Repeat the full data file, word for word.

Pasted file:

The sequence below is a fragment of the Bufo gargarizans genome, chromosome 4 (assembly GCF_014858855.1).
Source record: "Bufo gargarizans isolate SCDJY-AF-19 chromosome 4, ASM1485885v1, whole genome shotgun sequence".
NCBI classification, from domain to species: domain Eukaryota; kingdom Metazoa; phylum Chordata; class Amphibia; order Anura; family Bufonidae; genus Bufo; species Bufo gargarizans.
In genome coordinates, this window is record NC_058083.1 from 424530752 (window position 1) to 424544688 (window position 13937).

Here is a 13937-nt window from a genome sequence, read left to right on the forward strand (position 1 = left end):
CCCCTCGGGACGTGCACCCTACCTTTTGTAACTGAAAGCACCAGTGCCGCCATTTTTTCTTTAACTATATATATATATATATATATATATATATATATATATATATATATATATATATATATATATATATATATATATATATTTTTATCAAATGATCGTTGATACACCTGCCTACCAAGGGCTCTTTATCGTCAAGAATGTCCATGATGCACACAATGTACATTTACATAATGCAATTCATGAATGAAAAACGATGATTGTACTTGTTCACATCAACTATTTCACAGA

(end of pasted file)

The sequence below is a fragment of the Bufo gargarizans genome, chromosome 4 (assembly GCF_014858855.1).
Source record: "Bufo gargarizans isolate SCDJY-AF-19 chromosome 4, ASM1485885v1, whole genome shotgun sequence".
NCBI classification, from domain to species: domain Eukaryota; kingdom Metazoa; phylum Chordata; class Amphibia; order Anura; family Bufonidae; genus Bufo; species Bufo gargarizans.
In genome coordinates, this window is record NC_058083.1 from 424530752 (window position 1) to 424544688 (window position 13937).

Here is a 13937-nt window from a genome sequence, read left to right on the forward strand (position 1 = left end):
CCCCTCGGGACGTGCACCCTACCTTTTGTAACTGAAAGCACCAGTGCCGCCATTTTTTCTTTAACTATATATATATATATATATATATATATATATATATATATATATATATATATATATATATATATATATATATATATATTTTTATCAAATGATCGTTGATACACCTGCCTACCAAGGGCTCTTTATCGTCAAGAATGTCCATGATGCACACAATGTACATTTACATAATGCAATTCATGAATGAAAAACGATGATTGTACTTGTTCACATCAACTATTTCACAGA